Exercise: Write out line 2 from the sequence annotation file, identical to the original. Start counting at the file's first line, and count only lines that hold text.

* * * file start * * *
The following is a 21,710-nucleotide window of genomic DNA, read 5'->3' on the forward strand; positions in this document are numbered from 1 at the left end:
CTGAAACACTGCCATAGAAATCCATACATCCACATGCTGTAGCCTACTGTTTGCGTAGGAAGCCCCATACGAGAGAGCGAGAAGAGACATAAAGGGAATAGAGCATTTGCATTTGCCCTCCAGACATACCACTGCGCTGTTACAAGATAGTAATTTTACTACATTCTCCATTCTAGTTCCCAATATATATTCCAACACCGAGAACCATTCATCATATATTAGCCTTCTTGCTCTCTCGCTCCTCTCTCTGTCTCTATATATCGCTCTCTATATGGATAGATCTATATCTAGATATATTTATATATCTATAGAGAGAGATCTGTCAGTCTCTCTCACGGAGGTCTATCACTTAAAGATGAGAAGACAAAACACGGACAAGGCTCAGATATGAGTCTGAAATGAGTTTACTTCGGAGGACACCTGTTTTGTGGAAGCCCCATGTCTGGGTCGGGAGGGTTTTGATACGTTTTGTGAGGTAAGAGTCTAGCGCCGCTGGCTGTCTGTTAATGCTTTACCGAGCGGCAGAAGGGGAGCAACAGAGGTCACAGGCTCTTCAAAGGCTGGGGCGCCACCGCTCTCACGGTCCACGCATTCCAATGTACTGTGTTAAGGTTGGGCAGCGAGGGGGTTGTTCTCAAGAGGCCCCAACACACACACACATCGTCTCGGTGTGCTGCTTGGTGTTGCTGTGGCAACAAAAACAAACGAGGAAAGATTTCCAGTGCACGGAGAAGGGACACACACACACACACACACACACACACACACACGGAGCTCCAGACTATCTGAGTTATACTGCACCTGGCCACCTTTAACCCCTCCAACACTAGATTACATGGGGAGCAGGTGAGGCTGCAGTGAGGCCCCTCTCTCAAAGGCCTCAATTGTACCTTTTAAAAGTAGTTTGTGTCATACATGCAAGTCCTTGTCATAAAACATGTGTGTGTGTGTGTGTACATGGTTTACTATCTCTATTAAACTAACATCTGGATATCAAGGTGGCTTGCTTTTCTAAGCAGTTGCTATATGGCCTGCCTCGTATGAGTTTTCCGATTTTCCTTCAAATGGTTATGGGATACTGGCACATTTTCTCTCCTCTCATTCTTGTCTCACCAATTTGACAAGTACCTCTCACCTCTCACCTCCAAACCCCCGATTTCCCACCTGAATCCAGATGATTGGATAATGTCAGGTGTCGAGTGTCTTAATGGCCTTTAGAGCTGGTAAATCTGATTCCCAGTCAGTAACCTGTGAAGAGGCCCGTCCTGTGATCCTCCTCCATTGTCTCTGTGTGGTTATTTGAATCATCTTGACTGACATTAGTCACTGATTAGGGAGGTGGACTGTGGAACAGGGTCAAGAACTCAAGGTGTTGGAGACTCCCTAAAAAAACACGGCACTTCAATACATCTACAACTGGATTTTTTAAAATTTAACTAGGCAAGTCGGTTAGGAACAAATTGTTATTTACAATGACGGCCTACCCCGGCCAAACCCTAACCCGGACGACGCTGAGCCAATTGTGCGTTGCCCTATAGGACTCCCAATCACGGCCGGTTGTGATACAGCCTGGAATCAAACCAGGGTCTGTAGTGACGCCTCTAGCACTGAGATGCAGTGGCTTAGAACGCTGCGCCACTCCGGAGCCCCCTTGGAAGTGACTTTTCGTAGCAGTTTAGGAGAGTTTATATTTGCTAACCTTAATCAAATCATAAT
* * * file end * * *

CTGAAACACTGCCATAGAAATCCATACATCCACATGCTGTAGCCTACTGTTTGCGTAGGAAGCCCCATACGAGAGAGCGAGAAGAGACATAAAGGGAATAGAGCATTTGCATTTGCCCTCCAGACATACCACTGCGCTGTTACAAGATAGTAATTTTACTACATTCTCCATTCTAGTTCCCAATATATATTCCAACACCGAGAACCATTCATCATATATTAGCCTTCTTGCTCTCTCGCTCCTCTCTCTGTCTCTATATATCGCTCTCTATATGGATAGATCTATATCTAGATATATTTATATATCTATAGAGAGAGATCTGTCAGTCTCTCTCACGGAGGTCTATCACTTAAAGATGAGAAGACAAAACACGGACAAGGCTCAGATATGAGTCTGAAATGAGTTTACTTCGGAGGACACCTGTTTTGTGGAAGCCCCATGTCTGGGTCGGGAGGGTTTTGATACGTTTTGTGAGGTAAGAGTCTAGCGCCGCTGGCTGTCTGTTAATGCTTTACCGAGCGGCAGAAGGGGAGCAACAGAGGTCACAGGCTCTTCAAAGGCTGGGGCGCCACCGCTCTCACGGTCCACGCATTCCAATGTACTGTGTTAAGGTTGGGCAGCGAGGGGGTTGTTCTCAAGAGGCCCCAACACACACACACATCGTCTCGGTGTGCTGCTTGGTGTTGCTGTGGCAACAAAAACAAACGAGGAAAGATTTCCAGTGCACGGAGAAGGGACACACACACACACACACACACACACACACACACGGAGCTCCAGACTATCTGAGTTATACTGCACCTGGCCACCTTTAACCCCTCCAACACTAGATTACATGGGGAGCAGGTGAGGCTGCAGTGAGGCCCCTCTCTCAAAGGCCTCAATTGTACCTTTTAAAAGTAGTTTGTGTCATACATGCAAGTCCTTGTCATAAAACATGTGTGTGTGTGTGTGTACATGGTTTACTATCTCTATTAAACTAACATCTGGATATCAAGGTGGCTTGCTTTTCTAAGCAGTTGCTATATGGCCTGCCTCGTATGAGTTTTCCGATTTTCCTTCAAATGGTTATGGGATACTGGCACATTTTCTCTCCTCTCATTCTTGTCTCACCAATTTGACAAGTACCTCTCACCTCTCACCTCCAAACCCCCGATTTCCCACCTGAATCCAGATGATTGGATAATGTCAGGTGTCGAGTGTCTTAATGGCCTTTAGAGCTGGTAAATCTGATTCCCAGTCAGTAACCTGTGAAGAGGCCCGTCCTGTGATCCTCCTCCATTGTCTCTGTGTGGTTATTTGAATCATCTTGACTGACATTAGTCACTGATTAGGGAGGTGGACTGTGGAACAGGGTCAAGAACTCAAGGTGTTGGAGACTCCCTAAAAAAACACGGCACTTCAATACATCTACAACTGGATTTTTTAAAATTTAACTAGGCAAGTCGGTTAGGAACAAATTGTTATTTACAATGACGGCCTACCCCGGCCAAACCCTAACCCGGACGACGCTGAGCCAATTGTGCGTTGCCCTATAGGACTCCCAATCACGGCCGGTTGTGATACAGCCTGGAATCAAACCAGGGTCTGTAGTGACGCCTCTAGCACTGAGATGCAGTGGCTTAGAACGCTGCGCCACTCCGGAGCCCCCTTGGAAGTGACTTTTCGTAGCAGTTTAGGAGAGTTTATATTTGCTAACCTTAATCAAATCATAAT